Actually, I don't think he is. He has thoughtful posts on his blog, and in the posting where he said that M43 was a lame duck, that was not the lead-in, but embedded in the text. Now, DPreview. That's clickbait. I find his stuff to be interesting and wide ranging.
 
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Actually, I don't think he is. He has thoughtful posts on his blog, and in the posting where he said that M43 was a lame duck, that was not the lead-in, but embedded in the text. Now, DPreview. That's clickbait. I find his stuff to be interesting and wide ranging.
I’m sorry but to me, someone who does a post about a format being a lame duck and then do a post saying the format is the ideal format is the very definition of a click bait blogger. Granted I didn’t read either one and won’t, not giving him the clicks.
 
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I’m sorry but to me, someone who does a post about a format being a lame duck and then do a post saying the format is the ideal format is the very definition of a click bait blogger. Granted I didn’t read either one and won’t, not giving him the clicks.
Hey Ron, you're entitled to your opinion. That's cool. I've read almost all of his posts over the last couple of years, and will keep on doing so because I find them interesting, even if I don't always agree. To each his own. :)
 
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I was used to shooting 3:2 when I used 35mm film SLRs. My Canon APS-C DSLRs were still 3:2. Going to M43's 4:3 was a bit of a jump, but I've gotten used to it and now feel that it's a very natural ratio. Trying to shoot in 3:2 would feel like it's too wide, although it's well suited to landscape photography.
 

Little Fish

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From what I've seen happen from 1990 to now, there was a huge shift from medium format to FF DSLR starting in 2002. There were other FF Digital SLRs during the early era 2002-2005. And FF DSLR like the Fuji S1 cost over $10K By 2008 FF or 35mm DSLR cost came down as competition and demand increased. And Lumix developed the first mirrorless in 2008. In 2002 when Canon marketed the EOS Digital Rebble many pros still shot film SLR. By 2012 or 13 the FF Digital SLR outperformed the Medium-format in efficency (not resolution), and was more cost effective vs Medium Format digital/color/film processing. Also, video became huge in 2008 with YouTube and other online marketing social media sites. And by the end of 2015 4K video was in the GoPro, and becomming a huge game changer for the DSLR market which drew a lot of DSLR video enthusiest to experience 4K video. One of the turning points was the online video image comparison of the Canon 5D III vs a $600 MFT camera. The results convinced many that the smaller sensor has some major benefits over the FF for video.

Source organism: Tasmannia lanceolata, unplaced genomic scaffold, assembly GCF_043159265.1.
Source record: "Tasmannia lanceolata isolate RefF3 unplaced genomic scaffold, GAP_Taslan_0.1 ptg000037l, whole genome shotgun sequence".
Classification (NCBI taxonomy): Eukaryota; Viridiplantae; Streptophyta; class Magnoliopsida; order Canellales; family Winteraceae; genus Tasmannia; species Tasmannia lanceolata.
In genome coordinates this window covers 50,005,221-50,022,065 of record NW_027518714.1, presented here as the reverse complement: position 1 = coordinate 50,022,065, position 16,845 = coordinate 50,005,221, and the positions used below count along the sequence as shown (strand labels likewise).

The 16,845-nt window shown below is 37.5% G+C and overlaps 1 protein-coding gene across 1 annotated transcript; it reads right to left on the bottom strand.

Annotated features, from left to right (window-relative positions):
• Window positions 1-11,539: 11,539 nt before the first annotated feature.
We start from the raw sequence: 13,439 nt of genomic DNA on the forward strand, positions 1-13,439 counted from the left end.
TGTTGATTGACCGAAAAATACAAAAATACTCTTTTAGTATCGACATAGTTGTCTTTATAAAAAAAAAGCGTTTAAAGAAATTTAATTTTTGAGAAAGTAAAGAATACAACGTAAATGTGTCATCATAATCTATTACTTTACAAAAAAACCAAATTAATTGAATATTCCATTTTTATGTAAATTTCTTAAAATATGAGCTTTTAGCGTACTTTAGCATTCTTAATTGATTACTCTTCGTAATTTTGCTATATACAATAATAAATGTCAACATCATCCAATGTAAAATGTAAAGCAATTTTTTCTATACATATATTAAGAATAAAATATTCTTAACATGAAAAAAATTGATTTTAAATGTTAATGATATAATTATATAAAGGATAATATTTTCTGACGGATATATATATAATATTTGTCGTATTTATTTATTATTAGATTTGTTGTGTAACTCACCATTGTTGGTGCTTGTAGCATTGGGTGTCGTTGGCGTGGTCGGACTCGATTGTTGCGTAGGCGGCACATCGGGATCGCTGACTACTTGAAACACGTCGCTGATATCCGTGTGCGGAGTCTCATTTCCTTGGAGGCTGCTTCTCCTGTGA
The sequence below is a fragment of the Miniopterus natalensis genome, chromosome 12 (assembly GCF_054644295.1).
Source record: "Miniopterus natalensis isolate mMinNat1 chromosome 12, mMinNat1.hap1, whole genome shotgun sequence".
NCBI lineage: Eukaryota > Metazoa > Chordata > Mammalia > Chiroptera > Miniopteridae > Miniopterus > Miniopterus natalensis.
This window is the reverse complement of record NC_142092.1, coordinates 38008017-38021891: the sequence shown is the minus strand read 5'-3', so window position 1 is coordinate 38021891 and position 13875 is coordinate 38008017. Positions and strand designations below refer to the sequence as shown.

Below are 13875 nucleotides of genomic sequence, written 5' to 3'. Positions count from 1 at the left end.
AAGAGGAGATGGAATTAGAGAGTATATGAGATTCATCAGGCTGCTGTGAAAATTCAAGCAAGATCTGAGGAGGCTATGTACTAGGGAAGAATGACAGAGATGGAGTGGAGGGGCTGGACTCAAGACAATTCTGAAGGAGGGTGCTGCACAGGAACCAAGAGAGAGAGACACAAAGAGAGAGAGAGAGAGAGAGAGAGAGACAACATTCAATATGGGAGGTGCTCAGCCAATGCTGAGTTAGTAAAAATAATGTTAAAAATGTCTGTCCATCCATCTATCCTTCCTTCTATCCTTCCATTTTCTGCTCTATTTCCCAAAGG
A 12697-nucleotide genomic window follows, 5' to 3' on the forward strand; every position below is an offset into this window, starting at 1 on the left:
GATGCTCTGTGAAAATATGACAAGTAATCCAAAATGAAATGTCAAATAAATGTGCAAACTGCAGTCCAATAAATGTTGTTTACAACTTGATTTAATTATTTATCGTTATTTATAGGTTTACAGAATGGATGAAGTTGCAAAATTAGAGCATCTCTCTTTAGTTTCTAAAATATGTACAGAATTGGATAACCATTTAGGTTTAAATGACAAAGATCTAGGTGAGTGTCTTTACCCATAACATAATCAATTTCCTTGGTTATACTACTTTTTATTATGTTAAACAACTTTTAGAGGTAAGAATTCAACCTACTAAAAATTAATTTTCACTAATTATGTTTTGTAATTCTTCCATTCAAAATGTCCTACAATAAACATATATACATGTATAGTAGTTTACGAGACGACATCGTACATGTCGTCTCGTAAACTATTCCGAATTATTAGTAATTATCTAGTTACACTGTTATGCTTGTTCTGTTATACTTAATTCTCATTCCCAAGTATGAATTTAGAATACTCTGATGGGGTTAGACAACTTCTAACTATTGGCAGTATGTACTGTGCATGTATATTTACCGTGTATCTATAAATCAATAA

Also, consider what other mirrorless companies are doing in 2021? They are using What MFT has already done with the mirrorless camera. A.I. Stabilization and Auto focus, high frame rates for 4K video, internal 4K60p, high res mode, live composite, high frame bursting with electronic shutter, live broadcasting, high end video recording formats, etc... And everyone puts down the contrast based AF of DfD. When in reality it does work as good as other systems, but not the best (if you avoid using 24p frame rates, and slower shutter speeds than 1/120 to record video). And for burst, the AF is fast and accurate as good as and better than some other brands of cameras, even when using tracking or animal detect.

Thus, IMO MFT shoud be the future, because it is more efficient. And it's innovations are out front. But, most photographers today are not like those of the past. In the past most photographers got into photography because they were willing to put up the cash and learn to develope skills of photography, which was something that was uncommon in the 1980s and 90s when there was limited internet for the masses and limited camera stores. Today, cameras are abundant as the internet. Cameras come part of everyones phone, tablet, lap/note, and can also be purchased seperately. They have them for sport, action, trail cams, baby monitor cams, doorbell cams, action cams etc... Today, people get into camera gear for many different reasons. Some get camera gear just to get camera gear. Many get cameras for specific uses, etc... Nevertheless, I suspect this trend will continue, and photo and it's techniques will continue to be canceled out, as new camera technology makes cameras more idiot proof. And marketing giants in the USA to bolster the Bigger is better theology.